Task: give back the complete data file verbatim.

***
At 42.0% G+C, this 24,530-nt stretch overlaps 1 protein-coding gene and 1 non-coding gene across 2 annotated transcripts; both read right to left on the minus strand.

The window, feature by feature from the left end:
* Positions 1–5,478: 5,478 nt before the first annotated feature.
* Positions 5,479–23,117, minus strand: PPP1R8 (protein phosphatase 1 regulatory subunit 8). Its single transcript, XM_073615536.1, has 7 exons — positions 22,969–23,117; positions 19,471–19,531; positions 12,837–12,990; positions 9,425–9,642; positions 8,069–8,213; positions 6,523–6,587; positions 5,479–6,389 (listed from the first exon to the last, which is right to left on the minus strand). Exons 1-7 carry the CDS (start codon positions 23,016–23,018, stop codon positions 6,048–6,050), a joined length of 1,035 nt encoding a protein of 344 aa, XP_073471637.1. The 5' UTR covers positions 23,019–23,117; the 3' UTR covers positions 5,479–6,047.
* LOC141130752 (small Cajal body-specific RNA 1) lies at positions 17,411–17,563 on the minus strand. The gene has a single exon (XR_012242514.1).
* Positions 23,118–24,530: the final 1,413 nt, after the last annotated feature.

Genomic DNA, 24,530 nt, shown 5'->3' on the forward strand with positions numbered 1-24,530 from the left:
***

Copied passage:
At 42.0% G+C, this 24,530-nt stretch overlaps 1 protein-coding gene and 1 non-coding gene across 2 annotated transcripts; both read right to left on the minus strand.

The window, feature by feature from the left end:
* Positions 1–5,478: 5,478 nt before the first annotated feature.
* Positions 5,479–23,117, minus strand: PPP1R8 (protein phosphatase 1 regulatory subunit 8). Its single transcript, XM_073615536.1, has 7 exons — positions 22,969–23,117; positions 19,471–19,531; positions 12,837–12,990; positions 9,425–9,642; positions 8,069–8,213; positions 6,523–6,587; positions 5,479–6,389 (listed from the first exon to the last, which is right to left on the minus strand). Exons 1-7 carry the CDS (start codon positions 23,016–23,018, stop codon positions 6,048–6,050), a joined length of 1,035 nt encoding a protein of 344 aa, XP_073471637.1. The 5' UTR covers positions 23,019–23,117; the 3' UTR covers positions 5,479–6,047.
* LOC141130752 (small Cajal body-specific RNA 1) lies at positions 17,411–17,563 on the minus strand. The gene has a single exon (XR_012242514.1).
* Positions 23,118–24,530: the final 1,413 nt, after the last annotated feature.

Genomic DNA, 24,530 nt, shown 5'->3' on the forward strand with positions numbered 1-24,530 from the left: